Protecting the Weak from the Strong

Paul T. Stallsworth

In the natural world stronger animals defeat and often eat weaker ones. In oceans and rivers, on mountains and hills, across deserts and plains, throughout the air and sky--this deadly story plays out again and again with different actors. The dead rabbit on the suburban lawn, missing the larger part of its body, is a reminder that in the animal world the strong are pursuing the weak every minute of every day. No wonder nature is described as "red in tooth and claw."

A majority of us reject the strong-dog-eats-weak-rabbit ethic. We build political barricades around the weak. Legal barriers are placed in front of those who would attempt to breech them. Moral walls are added. Spiritual reinforcements follow. All of this is done to protect the weak from the "tooth and claw" the strong might unleash on them. Such protections are a sign of civilizational decency--and respect.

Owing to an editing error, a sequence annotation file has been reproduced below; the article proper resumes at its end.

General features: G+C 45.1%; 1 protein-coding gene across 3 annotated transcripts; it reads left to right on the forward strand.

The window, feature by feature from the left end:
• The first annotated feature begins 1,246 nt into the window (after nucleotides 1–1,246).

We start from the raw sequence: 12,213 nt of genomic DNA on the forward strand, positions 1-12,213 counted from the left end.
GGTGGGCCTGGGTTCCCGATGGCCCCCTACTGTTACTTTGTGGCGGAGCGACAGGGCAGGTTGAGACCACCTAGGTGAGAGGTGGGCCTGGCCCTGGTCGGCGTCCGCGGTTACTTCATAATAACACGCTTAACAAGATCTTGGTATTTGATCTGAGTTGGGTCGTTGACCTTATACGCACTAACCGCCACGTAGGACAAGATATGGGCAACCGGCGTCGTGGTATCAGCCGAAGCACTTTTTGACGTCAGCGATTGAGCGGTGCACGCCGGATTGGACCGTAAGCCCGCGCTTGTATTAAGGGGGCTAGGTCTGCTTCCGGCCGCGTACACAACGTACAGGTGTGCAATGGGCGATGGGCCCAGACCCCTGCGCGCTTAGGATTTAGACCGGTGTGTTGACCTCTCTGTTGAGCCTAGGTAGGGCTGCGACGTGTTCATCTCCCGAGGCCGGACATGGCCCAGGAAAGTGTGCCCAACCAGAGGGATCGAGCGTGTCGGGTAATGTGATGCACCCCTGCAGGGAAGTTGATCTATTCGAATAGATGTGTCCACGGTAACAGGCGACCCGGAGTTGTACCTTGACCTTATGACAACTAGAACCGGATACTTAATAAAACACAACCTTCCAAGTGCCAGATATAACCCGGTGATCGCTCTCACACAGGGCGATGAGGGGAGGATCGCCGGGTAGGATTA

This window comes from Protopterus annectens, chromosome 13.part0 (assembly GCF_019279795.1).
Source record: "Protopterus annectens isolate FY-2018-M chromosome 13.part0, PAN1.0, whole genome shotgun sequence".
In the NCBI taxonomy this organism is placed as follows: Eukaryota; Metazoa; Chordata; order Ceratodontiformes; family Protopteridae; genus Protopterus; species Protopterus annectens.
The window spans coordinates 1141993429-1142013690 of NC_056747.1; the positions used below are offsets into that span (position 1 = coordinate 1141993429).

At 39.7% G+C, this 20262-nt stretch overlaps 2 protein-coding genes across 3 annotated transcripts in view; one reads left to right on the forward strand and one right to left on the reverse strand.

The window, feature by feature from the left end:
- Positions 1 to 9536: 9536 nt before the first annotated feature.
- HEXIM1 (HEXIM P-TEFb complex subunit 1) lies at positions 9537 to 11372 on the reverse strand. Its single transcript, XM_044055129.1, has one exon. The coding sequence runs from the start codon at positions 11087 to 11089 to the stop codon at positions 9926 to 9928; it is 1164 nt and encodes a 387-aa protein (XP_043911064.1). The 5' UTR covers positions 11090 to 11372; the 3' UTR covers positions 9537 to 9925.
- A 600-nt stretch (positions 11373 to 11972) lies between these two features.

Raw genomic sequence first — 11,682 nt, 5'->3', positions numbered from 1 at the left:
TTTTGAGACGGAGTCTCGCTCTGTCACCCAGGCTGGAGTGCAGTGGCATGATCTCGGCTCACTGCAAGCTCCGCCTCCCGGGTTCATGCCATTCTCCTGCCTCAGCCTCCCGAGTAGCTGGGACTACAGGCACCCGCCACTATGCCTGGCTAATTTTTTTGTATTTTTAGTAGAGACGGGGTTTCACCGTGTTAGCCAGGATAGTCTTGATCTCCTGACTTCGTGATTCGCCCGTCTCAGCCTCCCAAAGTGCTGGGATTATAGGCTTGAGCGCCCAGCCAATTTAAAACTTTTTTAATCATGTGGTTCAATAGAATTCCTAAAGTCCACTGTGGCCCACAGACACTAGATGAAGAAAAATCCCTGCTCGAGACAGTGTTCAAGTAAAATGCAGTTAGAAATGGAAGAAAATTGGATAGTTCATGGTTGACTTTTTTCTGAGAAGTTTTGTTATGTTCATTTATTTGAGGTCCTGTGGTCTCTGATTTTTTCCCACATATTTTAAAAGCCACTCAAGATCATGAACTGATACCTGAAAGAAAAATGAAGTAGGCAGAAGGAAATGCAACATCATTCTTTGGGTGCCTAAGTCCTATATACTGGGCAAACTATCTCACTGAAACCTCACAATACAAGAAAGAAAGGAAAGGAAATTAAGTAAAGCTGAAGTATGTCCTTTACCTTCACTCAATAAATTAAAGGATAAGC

Unfortunately, as many of our institutions unravel, powerful leaders are becoming overly confident. They appear to be more ready, willing, and able to exercise unbridled authority, more determined to get their way, less likely to be deterred by checks and balances, less respectful of those with little status and power.

This is evident throughout American society.

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